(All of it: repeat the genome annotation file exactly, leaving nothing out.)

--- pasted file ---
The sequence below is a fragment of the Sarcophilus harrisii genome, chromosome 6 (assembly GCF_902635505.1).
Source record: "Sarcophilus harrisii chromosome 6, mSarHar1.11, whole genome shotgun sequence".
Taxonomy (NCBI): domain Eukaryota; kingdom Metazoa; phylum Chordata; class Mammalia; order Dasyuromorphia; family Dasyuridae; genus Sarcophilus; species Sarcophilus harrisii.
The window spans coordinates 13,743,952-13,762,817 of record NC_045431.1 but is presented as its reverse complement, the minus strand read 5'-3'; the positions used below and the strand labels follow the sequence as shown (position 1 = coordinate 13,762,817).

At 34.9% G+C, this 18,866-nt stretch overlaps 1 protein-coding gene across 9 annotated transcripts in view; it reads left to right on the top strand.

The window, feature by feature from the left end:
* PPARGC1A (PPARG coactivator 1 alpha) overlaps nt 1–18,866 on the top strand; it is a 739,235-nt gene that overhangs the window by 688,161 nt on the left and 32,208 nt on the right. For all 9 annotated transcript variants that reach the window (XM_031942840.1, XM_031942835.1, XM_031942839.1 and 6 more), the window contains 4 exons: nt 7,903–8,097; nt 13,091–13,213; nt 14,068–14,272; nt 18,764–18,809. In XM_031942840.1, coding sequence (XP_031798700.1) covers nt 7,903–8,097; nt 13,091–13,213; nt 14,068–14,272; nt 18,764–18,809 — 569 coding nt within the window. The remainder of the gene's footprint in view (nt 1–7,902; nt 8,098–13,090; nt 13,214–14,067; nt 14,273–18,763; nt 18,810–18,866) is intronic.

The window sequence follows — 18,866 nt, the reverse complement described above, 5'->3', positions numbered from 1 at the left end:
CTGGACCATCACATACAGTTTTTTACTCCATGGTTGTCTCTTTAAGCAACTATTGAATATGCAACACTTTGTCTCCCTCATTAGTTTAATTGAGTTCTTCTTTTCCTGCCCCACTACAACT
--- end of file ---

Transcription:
The sequence below is a fragment of the Sarcophilus harrisii genome, chromosome 6 (assembly GCF_902635505.1).
Source record: "Sarcophilus harrisii chromosome 6, mSarHar1.11, whole genome shotgun sequence".
Taxonomy (NCBI): domain Eukaryota; kingdom Metazoa; phylum Chordata; class Mammalia; order Dasyuromorphia; family Dasyuridae; genus Sarcophilus; species Sarcophilus harrisii.
The window spans coordinates 13,743,952-13,762,817 of record NC_045431.1 but is presented as its reverse complement, the minus strand read 5'-3'; the positions used below and the strand labels follow the sequence as shown (position 1 = coordinate 13,762,817).

At 34.9% G+C, this 18,866-nt stretch overlaps 1 protein-coding gene across 9 annotated transcripts in view; it reads left to right on the top strand.

The window, feature by feature from the left end:
* PPARGC1A (PPARG coactivator 1 alpha) overlaps nt 1–18,866 on the top strand; it is a 739,235-nt gene that overhangs the window by 688,161 nt on the left and 32,208 nt on the right. For all 9 annotated transcript variants that reach the window (XM_031942840.1, XM_031942835.1, XM_031942839.1 and 6 more), the window contains 4 exons: nt 7,903–8,097; nt 13,091–13,213; nt 14,068–14,272; nt 18,764–18,809. In XM_031942840.1, coding sequence (XP_031798700.1) covers nt 7,903–8,097; nt 13,091–13,213; nt 14,068–14,272; nt 18,764–18,809 — 569 coding nt within the window. The remainder of the gene's footprint in view (nt 1–7,902; nt 8,098–13,090; nt 13,214–14,067; nt 14,273–18,763; nt 18,810–18,866) is intronic.

The window sequence follows — 18,866 nt, the reverse complement described above, 5'->3', positions numbered from 1 at the left end:
CTGGACCATCACATACAGTTTTTTACTCCATGGTTGTCTCTTTAAGCAACTATTGAATATGCAACACTTTGTCTCCCTCATTAGTTTAATTGAGTTCTTCTTTTCCTGCCCCACTACAACT